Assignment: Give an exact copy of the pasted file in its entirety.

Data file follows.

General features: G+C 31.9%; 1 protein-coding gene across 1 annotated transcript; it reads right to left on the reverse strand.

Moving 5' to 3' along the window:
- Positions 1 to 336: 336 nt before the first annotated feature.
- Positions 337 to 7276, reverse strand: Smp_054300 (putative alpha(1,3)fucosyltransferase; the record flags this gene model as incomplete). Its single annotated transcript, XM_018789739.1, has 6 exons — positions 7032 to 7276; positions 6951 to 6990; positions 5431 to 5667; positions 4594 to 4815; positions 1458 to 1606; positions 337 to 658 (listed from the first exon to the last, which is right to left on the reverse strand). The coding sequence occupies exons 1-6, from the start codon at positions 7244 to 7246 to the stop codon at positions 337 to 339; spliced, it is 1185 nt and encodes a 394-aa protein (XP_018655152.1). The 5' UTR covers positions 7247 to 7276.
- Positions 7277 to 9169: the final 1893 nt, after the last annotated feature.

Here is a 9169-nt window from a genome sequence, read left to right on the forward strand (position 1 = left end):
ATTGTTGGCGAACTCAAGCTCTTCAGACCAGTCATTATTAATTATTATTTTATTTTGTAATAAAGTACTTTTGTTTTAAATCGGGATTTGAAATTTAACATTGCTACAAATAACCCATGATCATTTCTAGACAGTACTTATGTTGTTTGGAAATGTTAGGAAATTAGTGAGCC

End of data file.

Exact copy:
General features: G+C 31.9%; 1 protein-coding gene across 1 annotated transcript; it reads right to left on the reverse strand.

Moving 5' to 3' along the window:
- Positions 1 to 336: 336 nt before the first annotated feature.
- Positions 337 to 7276, reverse strand: Smp_054300 (putative alpha(1,3)fucosyltransferase; the record flags this gene model as incomplete). Its single annotated transcript, XM_018789739.1, has 6 exons — positions 7032 to 7276; positions 6951 to 6990; positions 5431 to 5667; positions 4594 to 4815; positions 1458 to 1606; positions 337 to 658 (listed from the first exon to the last, which is right to left on the reverse strand). The coding sequence occupies exons 1-6, from the start codon at positions 7244 to 7246 to the stop codon at positions 337 to 339; spliced, it is 1185 nt and encodes a 394-aa protein (XP_018655152.1). The 5' UTR covers positions 7247 to 7276.
- Positions 7277 to 9169: the final 1893 nt, after the last annotated feature.

Here is a 9169-nt window from a genome sequence, read left to right on the forward strand (position 1 = left end):
ATTGTTGGCGAACTCAAGCTCTTCAGACCAGTCATTATTAATTATTATTTTATTTTGTAATAAAGTACTTTTGTTTTAAATCGGGATTTGAAATTTAACATTGCTACAAATAACCCATGATCATTTCTAGACAGTACTTATGTTGTTTGGAAATGTTAGGAAATTAGTGAGCC